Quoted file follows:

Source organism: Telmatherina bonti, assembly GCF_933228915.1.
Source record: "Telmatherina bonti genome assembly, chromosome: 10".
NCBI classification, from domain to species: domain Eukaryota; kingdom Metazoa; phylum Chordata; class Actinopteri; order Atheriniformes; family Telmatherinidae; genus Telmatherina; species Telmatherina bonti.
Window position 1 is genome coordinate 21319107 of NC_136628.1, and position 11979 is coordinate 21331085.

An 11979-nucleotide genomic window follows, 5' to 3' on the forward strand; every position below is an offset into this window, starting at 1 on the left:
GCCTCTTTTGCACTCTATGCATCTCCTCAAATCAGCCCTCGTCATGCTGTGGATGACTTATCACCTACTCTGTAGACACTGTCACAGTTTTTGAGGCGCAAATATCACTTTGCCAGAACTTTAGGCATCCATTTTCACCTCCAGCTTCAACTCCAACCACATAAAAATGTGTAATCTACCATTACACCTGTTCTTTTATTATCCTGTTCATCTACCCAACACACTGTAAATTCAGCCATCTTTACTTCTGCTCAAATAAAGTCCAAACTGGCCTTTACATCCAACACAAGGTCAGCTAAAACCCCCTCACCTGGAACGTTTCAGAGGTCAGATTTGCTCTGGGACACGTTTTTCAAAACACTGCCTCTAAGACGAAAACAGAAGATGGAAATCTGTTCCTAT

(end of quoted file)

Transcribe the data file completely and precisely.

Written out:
Source organism: Telmatherina bonti, assembly GCF_933228915.1.
Source record: "Telmatherina bonti genome assembly, chromosome: 10".
NCBI classification, from domain to species: domain Eukaryota; kingdom Metazoa; phylum Chordata; class Actinopteri; order Atheriniformes; family Telmatherinidae; genus Telmatherina; species Telmatherina bonti.
Window position 1 is genome coordinate 21319107 of NC_136628.1, and position 11979 is coordinate 21331085.

An 11979-nucleotide genomic window follows, 5' to 3' on the forward strand; every position below is an offset into this window, starting at 1 on the left:
GCCTCTTTTGCACTCTATGCATCTCCTCAAATCAGCCCTCGTCATGCTGTGGATGACTTATCACCTACTCTGTAGACACTGTCACAGTTTTTGAGGCGCAAATATCACTTTGCCAGAACTTTAGGCATCCATTTTCACCTCCAGCTTCAACTCCAACCACATAAAAATGTGTAATCTACCATTACACCTGTTCTTTTATTATCCTGTTCATCTACCCAACACACTGTAAATTCAGCCATCTTTACTTCTGCTCAAATAAAGTCCAAACTGGCCTTTACATCCAACACAAGGTCAGCTAAAACCCCCTCACCTGGAACGTTTCAGAGGTCAGATTTGCTCTGGGACACGTTTTTCAAAACACTGCCTCTAAGACGAAAACAGAAGATGGAAATCTGTTCCTAT